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Neurological research

Small interfering RNA directed against CTMP reduces acute traumatic brain injury in a mouse model by activating Akt.


PMID 24670215

Abstract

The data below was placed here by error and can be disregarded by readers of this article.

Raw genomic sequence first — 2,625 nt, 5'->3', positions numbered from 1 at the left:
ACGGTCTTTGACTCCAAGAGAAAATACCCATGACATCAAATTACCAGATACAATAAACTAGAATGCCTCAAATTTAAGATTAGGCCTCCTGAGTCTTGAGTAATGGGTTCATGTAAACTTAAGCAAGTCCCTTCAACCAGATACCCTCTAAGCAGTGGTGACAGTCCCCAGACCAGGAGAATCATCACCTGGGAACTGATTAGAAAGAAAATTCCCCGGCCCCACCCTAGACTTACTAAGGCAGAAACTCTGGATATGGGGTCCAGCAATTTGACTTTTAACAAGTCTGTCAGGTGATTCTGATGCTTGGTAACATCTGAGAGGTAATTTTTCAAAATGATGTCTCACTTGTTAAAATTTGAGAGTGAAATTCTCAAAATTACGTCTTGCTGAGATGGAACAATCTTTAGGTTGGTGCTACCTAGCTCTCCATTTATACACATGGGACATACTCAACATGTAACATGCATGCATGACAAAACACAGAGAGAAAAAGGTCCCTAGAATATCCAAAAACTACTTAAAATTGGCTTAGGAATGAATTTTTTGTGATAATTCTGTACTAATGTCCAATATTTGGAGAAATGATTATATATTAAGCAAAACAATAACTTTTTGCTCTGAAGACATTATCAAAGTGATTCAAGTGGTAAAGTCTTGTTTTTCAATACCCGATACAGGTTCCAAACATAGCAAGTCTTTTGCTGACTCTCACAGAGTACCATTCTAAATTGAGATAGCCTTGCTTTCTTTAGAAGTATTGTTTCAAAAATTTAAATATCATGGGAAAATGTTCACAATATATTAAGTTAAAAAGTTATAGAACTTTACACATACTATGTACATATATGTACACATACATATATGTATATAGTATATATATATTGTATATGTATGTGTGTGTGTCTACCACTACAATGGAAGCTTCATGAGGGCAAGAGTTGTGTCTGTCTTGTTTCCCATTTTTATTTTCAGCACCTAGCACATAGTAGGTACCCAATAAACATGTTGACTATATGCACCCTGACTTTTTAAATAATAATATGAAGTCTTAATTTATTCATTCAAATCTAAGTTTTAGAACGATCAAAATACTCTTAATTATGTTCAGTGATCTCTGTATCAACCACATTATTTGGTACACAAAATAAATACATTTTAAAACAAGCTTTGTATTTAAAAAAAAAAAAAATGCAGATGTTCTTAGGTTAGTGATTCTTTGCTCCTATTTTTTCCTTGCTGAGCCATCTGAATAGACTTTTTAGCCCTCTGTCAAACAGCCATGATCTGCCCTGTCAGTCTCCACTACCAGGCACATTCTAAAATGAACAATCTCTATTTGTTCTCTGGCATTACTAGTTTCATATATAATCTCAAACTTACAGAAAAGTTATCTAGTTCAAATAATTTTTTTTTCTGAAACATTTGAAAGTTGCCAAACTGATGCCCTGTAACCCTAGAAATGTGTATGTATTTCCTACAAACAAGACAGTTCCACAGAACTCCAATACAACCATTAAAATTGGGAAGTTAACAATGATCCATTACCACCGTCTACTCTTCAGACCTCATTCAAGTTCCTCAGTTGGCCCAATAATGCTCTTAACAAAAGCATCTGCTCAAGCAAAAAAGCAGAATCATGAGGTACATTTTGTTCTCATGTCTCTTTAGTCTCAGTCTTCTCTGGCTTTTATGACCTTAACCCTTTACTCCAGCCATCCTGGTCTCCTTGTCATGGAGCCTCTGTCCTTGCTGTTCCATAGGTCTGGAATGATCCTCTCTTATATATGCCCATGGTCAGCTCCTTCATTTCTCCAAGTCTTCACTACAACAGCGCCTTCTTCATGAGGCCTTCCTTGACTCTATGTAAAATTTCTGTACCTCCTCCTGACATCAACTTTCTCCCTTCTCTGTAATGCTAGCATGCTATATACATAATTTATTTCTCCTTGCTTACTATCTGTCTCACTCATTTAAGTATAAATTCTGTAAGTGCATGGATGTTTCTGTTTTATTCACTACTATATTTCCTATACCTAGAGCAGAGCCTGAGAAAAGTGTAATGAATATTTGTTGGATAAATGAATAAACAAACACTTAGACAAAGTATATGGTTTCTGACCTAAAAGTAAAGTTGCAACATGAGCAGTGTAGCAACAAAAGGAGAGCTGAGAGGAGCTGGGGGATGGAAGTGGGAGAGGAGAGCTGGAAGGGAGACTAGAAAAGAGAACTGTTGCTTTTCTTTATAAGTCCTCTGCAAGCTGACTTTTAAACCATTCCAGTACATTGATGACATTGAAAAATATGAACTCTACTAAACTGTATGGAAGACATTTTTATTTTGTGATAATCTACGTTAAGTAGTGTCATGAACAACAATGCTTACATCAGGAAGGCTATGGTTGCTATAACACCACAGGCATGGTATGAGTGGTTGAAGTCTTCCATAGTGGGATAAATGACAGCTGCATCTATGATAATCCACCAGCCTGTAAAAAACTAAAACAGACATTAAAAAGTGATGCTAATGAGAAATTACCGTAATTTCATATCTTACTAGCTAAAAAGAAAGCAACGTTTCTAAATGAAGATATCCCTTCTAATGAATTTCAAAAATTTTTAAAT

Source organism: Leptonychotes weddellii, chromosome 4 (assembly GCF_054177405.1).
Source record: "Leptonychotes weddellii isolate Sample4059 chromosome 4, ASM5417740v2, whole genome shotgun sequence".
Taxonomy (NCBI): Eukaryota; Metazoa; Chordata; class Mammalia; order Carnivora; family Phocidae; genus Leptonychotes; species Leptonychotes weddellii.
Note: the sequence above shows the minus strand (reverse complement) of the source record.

Protein kinase B (PKB/Akt), which is phosphorylated and activated by upstream activators, exerts critical neuroprotective effects by phosphorylating downstream targets after traumatic brain injury (TBI). Studies on the regulation of Akt will be crucial for our understanding of neuronal survival. The goal of this study is to investigate the effects of carboxyl-terminal modulator protein (CTMP) on phosphorylation of Akt and neurological function in a mouse model of TBI. Traumatic brain injury in mice was performed by a controlled cortical impact device. The expression of Akt, phospho-Akt, and CTMP was examined in the injured cortices by immunohistochemistry and Western blot analysis. To determine the effects of CTMP, small interfering RNAs (siRNAs) directed against CTMP were injected in mice with TBI, and the expression of phosphorylated Akt and neurological function were evaluated. Phospho-Akt significantly increased at 4 hours post-TBI in the nucleus (P < 0.01) and remained at high levels until 72 hours after TBI, as shown by Western blot analysis. In the cytosol, the expression of phospho-Akt reached its peak at 4 hours post-TBI, but decreased markedly at 24 hours and maintained below pre-TBI levels until 72 hours post-TBI. Interestingly, the expression of CTMP significantly increased 4 hours after TBI (P < 0.01) and sustained those levels until 72 hours without dramatic changes. Treatment with CTMP siRNA effectively augmented the phosphorylation of Akt and significantly improved the neurological functional recovery up to 28 days post-TBI. We conclude that Akt is phosphorylated and translocated to nucleus after TBI to exert neuroprotective effects. However, CTMP is simultaneously triggered to inhibit the phosphorylation of Akt. Inhibition of CTMP by siRNA improves the recovery of neurological functions after TBI.